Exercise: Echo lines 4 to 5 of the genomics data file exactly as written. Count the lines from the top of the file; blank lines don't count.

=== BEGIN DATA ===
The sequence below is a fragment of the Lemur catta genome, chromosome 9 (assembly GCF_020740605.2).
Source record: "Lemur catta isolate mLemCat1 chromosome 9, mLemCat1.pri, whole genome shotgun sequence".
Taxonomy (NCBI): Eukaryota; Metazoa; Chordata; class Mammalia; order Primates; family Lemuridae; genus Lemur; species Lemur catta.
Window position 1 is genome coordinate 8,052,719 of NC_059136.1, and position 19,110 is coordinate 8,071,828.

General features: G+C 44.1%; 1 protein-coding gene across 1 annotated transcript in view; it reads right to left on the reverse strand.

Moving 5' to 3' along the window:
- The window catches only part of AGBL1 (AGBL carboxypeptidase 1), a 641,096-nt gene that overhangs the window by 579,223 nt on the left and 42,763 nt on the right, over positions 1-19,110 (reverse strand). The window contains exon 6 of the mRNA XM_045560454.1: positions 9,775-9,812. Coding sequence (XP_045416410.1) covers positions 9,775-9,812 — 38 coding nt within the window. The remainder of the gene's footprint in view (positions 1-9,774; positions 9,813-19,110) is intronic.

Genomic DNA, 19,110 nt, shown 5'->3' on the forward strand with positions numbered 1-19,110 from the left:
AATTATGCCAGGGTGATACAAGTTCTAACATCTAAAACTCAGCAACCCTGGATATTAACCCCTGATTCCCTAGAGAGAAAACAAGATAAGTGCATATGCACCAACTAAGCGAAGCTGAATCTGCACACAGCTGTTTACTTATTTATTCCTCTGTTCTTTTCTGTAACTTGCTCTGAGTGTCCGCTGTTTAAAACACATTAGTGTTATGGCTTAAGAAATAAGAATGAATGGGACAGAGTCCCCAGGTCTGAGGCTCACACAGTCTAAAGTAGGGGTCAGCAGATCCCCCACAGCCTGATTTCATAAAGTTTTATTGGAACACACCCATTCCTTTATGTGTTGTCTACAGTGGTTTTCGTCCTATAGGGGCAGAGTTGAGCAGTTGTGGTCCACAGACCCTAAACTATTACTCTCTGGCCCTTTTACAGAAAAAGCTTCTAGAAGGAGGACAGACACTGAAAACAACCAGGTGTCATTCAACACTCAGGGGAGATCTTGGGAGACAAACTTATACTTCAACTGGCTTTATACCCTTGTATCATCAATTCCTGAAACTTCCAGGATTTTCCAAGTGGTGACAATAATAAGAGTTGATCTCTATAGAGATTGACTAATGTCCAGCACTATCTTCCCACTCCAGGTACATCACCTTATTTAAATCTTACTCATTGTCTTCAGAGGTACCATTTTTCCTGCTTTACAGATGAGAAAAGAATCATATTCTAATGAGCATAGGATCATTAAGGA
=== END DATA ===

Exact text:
Window position 1 is genome coordinate 8,052,719 of NC_059136.1, and position 19,110 is coordinate 8,071,828.

General features: G+C 44.1%; 1 protein-coding gene across 1 annotated transcript in view; it reads right to left on the reverse strand.